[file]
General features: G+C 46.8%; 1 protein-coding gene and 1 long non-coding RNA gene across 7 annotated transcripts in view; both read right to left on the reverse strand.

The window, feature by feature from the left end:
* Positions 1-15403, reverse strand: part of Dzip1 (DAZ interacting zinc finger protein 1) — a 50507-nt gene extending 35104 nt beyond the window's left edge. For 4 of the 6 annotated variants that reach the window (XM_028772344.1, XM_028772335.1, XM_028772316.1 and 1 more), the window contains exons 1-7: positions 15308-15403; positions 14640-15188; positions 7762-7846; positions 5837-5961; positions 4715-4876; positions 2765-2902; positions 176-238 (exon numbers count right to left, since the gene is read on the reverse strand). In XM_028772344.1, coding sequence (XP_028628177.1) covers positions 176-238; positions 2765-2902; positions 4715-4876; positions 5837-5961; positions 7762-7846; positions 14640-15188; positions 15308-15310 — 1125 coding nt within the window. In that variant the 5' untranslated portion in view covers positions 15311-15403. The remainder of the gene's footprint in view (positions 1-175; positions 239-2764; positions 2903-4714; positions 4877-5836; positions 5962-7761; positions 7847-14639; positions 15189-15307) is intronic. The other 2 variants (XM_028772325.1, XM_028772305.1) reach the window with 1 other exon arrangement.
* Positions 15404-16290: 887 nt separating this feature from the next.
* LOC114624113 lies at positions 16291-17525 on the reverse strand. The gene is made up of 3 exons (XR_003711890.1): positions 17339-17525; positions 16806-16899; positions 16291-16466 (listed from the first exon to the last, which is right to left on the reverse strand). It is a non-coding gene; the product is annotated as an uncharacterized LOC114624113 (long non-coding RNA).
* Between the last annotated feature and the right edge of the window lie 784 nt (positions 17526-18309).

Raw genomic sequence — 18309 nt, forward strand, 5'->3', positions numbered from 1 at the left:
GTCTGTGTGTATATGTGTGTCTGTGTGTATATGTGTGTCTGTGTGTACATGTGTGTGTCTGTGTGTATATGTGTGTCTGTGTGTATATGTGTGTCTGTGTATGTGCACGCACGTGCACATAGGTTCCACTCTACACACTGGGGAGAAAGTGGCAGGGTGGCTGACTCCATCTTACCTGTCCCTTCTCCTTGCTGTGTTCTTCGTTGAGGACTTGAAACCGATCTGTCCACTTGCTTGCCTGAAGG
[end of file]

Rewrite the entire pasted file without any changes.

General features: G+C 46.8%; 1 protein-coding gene and 1 long non-coding RNA gene across 7 annotated transcripts in view; both read right to left on the reverse strand.

The window, feature by feature from the left end:
* Positions 1-15403, reverse strand: part of Dzip1 (DAZ interacting zinc finger protein 1) — a 50507-nt gene extending 35104 nt beyond the window's left edge. For 4 of the 6 annotated variants that reach the window (XM_028772344.1, XM_028772335.1, XM_028772316.1 and 1 more), the window contains exons 1-7: positions 15308-15403; positions 14640-15188; positions 7762-7846; positions 5837-5961; positions 4715-4876; positions 2765-2902; positions 176-238 (exon numbers count right to left, since the gene is read on the reverse strand). In XM_028772344.1, coding sequence (XP_028628177.1) covers positions 176-238; positions 2765-2902; positions 4715-4876; positions 5837-5961; positions 7762-7846; positions 14640-15188; positions 15308-15310 — 1125 coding nt within the window. In that variant the 5' untranslated portion in view covers positions 15311-15403. The remainder of the gene's footprint in view (positions 1-175; positions 239-2764; positions 2903-4714; positions 4877-5836; positions 5962-7761; positions 7847-14639; positions 15189-15307) is intronic. The other 2 variants (XM_028772325.1, XM_028772305.1) reach the window with 1 other exon arrangement.
* Positions 15404-16290: 887 nt separating this feature from the next.
* LOC114624113 lies at positions 16291-17525 on the reverse strand. The gene is made up of 3 exons (XR_003711890.1): positions 17339-17525; positions 16806-16899; positions 16291-16466 (listed from the first exon to the last, which is right to left on the reverse strand). It is a non-coding gene; the product is annotated as an uncharacterized LOC114624113 (long non-coding RNA).
* Between the last annotated feature and the right edge of the window lie 784 nt (positions 17526-18309).

Raw genomic sequence — 18309 nt, forward strand, 5'->3', positions numbered from 1 at the left:
GTCTGTGTGTATATGTGTGTCTGTGTGTATATGTGTGTCTGTGTGTACATGTGTGTGTCTGTGTGTATATGTGTGTCTGTGTGTATATGTGTGTCTGTGTATGTGCACGCACGTGCACATAGGTTCCACTCTACACACTGGGGAGAAAGTGGCAGGGTGGCTGACTCCATCTTACCTGTCCCTTCTCCTTGCTGTGTTCTTCGTTGAGGACTTGAAACCGATCTGTCCACTTGCTTGCCTGAAGG